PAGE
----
Offaly's U21 footballers are being roundly written off in the lead-up to their Leinster Final on Wednesday evening, March 29. The bookies have priced Offaly out of the game at odds of 15/2, while their rivals from the capital are 1/10.
Nevertheless, Offaly captain Ruairi McNamee has been saying his teammates will not shy away from a toe to toe battle with Dublin, and a shock result in Portlaoise on Wednesday is exactly what Offaly needs - it's exactly what the country needs.
The Dubs have cruised through to the final with a victory over Westmeath in the quarter-final, where they won by 14 points, and a seven-point success over Longford. Players of the quality of Con O'Callaghan, who is on senior boss Jim Gavin's radar, gives this side a cosmic presence - a real aura on the field of play.
The reverence with which the Dublin senior footballers are held has filtered down, and this U21 side are now being brandished with the same steely tag - unbeatable. However, Dublin haven't won the All-Ireland title at U21 level since 2014, but in fairness, Offaly haven't even won a Leinster title since 1995.
Since that time, Dublin have collected nine Leinster crowns, including the last three on the bounce. 2017 marks ten years since Offaly reached the U21 Leinster Final, a game they lost to Laois.
Having said that, Dublin are not impenetrable - they too can only send 15 men onto the field, and in the 2016 All-Ireland final, they conceded five goals to a rampant Mayo. Offaly are not at that level but they have scored three goals in their two provincial ties to date in the Leinster Championship, and that eye for goal will be crucial to staying in touch on Wednesday.
Offaly have scored 3-15 over the two games, but Dublin have amassed 4-24 in their two most recent outings, and they were cantering along in third gear on both occasions. But Offaly's defence has been decent - they only conceded six points against Wexford, albeit in a wind-affected game in Gracefield, and although slipping up and conceding a flurry of late scores against Laois in the semi-final, they held their neighbours to ten scores (2-08), only 1-02 of which came from open play.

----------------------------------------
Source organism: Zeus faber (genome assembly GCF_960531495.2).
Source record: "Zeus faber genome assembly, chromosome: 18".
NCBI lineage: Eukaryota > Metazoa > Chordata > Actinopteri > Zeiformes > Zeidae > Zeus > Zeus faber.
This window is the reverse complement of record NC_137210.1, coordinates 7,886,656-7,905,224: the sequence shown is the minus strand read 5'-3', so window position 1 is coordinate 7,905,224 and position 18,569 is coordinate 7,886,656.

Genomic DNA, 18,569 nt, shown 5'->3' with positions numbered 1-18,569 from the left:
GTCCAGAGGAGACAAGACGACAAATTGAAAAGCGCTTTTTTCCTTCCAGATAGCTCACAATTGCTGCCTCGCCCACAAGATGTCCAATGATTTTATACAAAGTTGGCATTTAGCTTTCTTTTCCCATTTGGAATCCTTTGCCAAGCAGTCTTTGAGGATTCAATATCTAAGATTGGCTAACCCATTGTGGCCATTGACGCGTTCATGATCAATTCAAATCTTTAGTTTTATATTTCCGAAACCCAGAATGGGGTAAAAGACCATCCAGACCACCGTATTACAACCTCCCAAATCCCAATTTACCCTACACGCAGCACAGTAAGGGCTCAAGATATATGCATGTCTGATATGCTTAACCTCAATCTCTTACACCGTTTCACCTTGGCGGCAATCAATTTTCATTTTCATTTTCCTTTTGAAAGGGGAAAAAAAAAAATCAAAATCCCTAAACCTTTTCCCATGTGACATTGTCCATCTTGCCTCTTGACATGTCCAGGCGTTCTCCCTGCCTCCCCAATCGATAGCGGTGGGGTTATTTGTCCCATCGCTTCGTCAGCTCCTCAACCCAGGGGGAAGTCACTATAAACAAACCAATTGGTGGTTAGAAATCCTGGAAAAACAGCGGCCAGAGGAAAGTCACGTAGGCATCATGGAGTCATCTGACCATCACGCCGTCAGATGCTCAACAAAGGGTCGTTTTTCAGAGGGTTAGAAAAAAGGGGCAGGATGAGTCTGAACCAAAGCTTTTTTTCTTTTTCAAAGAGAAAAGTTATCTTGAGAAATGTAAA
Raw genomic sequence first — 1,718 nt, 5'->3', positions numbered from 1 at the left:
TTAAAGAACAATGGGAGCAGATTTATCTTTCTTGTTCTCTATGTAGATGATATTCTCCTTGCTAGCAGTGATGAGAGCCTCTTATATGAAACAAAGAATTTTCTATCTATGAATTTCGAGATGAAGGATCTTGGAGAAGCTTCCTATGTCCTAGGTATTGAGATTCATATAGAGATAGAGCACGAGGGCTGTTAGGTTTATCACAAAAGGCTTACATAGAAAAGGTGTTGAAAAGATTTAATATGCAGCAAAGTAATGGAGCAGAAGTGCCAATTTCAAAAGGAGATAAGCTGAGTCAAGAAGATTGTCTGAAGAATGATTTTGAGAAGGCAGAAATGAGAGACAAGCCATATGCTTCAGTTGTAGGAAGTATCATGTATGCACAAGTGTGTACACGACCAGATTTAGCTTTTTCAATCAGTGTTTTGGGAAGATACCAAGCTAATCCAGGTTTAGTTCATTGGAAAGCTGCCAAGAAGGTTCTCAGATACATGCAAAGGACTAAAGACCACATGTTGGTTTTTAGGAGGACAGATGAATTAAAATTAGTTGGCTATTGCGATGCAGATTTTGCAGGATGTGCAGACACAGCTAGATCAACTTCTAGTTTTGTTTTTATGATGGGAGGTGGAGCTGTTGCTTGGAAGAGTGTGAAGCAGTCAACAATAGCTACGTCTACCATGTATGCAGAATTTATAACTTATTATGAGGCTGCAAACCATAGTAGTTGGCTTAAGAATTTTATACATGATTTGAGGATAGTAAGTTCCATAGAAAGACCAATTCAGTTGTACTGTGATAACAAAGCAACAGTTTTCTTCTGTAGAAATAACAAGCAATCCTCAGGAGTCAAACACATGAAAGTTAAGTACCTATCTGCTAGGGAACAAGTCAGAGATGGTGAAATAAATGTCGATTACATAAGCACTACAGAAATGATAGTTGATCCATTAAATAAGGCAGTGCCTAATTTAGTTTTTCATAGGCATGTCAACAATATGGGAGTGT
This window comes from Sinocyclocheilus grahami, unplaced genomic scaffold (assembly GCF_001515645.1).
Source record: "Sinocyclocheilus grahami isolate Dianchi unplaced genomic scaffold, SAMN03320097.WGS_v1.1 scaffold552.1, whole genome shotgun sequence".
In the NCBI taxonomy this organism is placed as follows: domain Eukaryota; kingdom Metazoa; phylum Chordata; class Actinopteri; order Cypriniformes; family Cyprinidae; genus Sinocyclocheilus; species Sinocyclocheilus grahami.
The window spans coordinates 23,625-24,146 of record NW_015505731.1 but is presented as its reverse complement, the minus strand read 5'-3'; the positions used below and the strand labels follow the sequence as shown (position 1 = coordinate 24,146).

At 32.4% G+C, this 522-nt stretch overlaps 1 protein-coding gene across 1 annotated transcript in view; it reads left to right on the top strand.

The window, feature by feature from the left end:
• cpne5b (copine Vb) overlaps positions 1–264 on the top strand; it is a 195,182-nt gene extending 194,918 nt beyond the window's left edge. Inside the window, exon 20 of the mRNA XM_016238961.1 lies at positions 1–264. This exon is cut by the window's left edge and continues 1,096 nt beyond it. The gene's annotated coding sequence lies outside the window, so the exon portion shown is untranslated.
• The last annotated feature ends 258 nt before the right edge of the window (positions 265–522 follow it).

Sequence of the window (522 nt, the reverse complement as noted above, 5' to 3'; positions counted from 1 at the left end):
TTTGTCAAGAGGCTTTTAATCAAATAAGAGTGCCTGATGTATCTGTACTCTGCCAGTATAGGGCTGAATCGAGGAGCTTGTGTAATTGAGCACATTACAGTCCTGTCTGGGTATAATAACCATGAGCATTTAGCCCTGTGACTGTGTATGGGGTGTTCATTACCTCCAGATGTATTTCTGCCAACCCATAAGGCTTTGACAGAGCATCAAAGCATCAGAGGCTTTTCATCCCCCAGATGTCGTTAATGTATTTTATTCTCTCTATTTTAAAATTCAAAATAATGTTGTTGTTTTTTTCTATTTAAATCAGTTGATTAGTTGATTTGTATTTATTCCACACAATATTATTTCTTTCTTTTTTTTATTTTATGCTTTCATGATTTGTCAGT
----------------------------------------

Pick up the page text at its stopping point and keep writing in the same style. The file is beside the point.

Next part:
They need to defend the goal manfully again on Wednesday to stand any chance, and keeping Dublin's early tally to a minimum is the key. They have tended to get away from teams and maintain an advantage through to the end. Even more important, Offaly need to score at least two goals. Jordan Hayes is a goal threat and if he gets into free-running form at the Dublin defence, let's hope they crumble as they did in last year's U21 All-Ireland decider.
The psychology of this game is already heightened as Offaly are complete underdogs not given so much as a sniff by anyone. Many analysts would question their chances of even staying in touch, and yet they have built steadily to reach this stage and are not there to make up the numbers.
Surely, they are preparing now and will be sitting in that dressing room tomorrow feeling that they can win the game. You'd like to think they don't feel like hapless prisoners about to be fed to the lions at the Colosseum. Nerves can be a destructive thing at the best of times, but add that to fear, and you have a team groomed for slaughter. I genuinely believe this Offaly team hold no fear toward Dublin.
Ruairi McNamee has said the team are ready, and we take his word for it. His interview during the week was confident and defiant and we have no reason to disbelief his or his teammates' hunger, and certainly don't doubt their absolute pride when pulling on the Offal jersey. Like he said, Offaly is all about tradition and that tradition is something they want to take with them right through U21 level to senior.
These players are the next generation for us and although a defeat against a probably superior Dublin side on Wednesday will not define them, a win could. Beat the infallible Dubs, the much hyped blue machine that has been slated to sweep all before them for years to come; do that and you become 'that team.' This Offaly team cannot be silenced by hype.
If Ruairi McNamee, Jordan Hayes and Co can beat Dublin on Wednesday night, they will go into every subsequent clash with that crop of players knowing they are capable of having their measure. Rather than that then becoming a distant memory of 'the time we beat Dublin,' it can become part of a collective consciousness that says, 'we can beat this lot.'
The Dubs are but mortals after all, and not one game of Gaelic football was ever won on paper.
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